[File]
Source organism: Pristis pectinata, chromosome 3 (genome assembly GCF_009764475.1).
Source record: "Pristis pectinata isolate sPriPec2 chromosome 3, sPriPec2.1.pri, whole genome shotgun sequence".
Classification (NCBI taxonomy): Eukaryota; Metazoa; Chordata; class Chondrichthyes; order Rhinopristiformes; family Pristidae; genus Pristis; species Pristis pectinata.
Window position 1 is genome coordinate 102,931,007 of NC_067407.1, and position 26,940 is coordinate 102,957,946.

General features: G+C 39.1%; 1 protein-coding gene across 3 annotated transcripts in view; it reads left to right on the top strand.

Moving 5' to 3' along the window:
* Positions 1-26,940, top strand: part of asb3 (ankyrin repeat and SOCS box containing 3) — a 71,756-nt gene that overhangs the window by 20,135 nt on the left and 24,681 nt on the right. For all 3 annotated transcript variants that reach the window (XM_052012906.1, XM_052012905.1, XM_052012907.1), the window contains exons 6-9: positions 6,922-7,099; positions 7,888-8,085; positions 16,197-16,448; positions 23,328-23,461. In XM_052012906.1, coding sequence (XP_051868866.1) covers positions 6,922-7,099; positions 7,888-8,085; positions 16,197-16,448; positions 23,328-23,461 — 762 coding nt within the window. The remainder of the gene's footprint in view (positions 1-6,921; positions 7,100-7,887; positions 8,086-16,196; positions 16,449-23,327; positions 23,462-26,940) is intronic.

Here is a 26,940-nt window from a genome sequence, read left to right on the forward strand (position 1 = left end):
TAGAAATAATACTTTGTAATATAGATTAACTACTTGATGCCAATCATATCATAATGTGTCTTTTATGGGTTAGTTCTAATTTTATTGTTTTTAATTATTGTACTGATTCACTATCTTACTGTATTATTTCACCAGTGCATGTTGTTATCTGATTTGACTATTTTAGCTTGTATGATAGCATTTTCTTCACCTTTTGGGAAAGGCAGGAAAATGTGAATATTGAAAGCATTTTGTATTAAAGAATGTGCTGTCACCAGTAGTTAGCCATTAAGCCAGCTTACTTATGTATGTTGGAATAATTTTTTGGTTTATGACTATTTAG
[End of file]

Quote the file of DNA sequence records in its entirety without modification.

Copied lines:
Source organism: Pristis pectinata, chromosome 3 (genome assembly GCF_009764475.1).
Source record: "Pristis pectinata isolate sPriPec2 chromosome 3, sPriPec2.1.pri, whole genome shotgun sequence".
Classification (NCBI taxonomy): Eukaryota; Metazoa; Chordata; class Chondrichthyes; order Rhinopristiformes; family Pristidae; genus Pristis; species Pristis pectinata.
Window position 1 is genome coordinate 102,931,007 of NC_067407.1, and position 26,940 is coordinate 102,957,946.

General features: G+C 39.1%; 1 protein-coding gene across 3 annotated transcripts in view; it reads left to right on the top strand.

Moving 5' to 3' along the window:
* Positions 1-26,940, top strand: part of asb3 (ankyrin repeat and SOCS box containing 3) — a 71,756-nt gene that overhangs the window by 20,135 nt on the left and 24,681 nt on the right. For all 3 annotated transcript variants that reach the window (XM_052012906.1, XM_052012905.1, XM_052012907.1), the window contains exons 6-9: positions 6,922-7,099; positions 7,888-8,085; positions 16,197-16,448; positions 23,328-23,461. In XM_052012906.1, coding sequence (XP_051868866.1) covers positions 6,922-7,099; positions 7,888-8,085; positions 16,197-16,448; positions 23,328-23,461 — 762 coding nt within the window. The remainder of the gene's footprint in view (positions 1-6,921; positions 7,100-7,887; positions 8,086-16,196; positions 16,449-23,327; positions 23,462-26,940) is intronic.

Here is a 26,940-nt window from a genome sequence, read left to right on the forward strand (position 1 = left end):
TAGAAATAATACTTTGTAATATAGATTAACTACTTGATGCCAATCATATCATAATGTGTCTTTTATGGGTTAGTTCTAATTTTATTGTTTTTAATTATTGTACTGATTCACTATCTTACTGTATTATTTCACCAGTGCATGTTGTTATCTGATTTGACTATTTTAGCTTGTATGATAGCATTTTCTTCACCTTTTGGGAAAGGCAGGAAAATGTGAATATTGAAAGCATTTTGTATTAAAGAATGTGCTGTCACCAGTAGTTAGCCATTAAGCCAGCTTACTTATGTATGTTGGAATAATTTTTTGGTTTATGACTATTTAG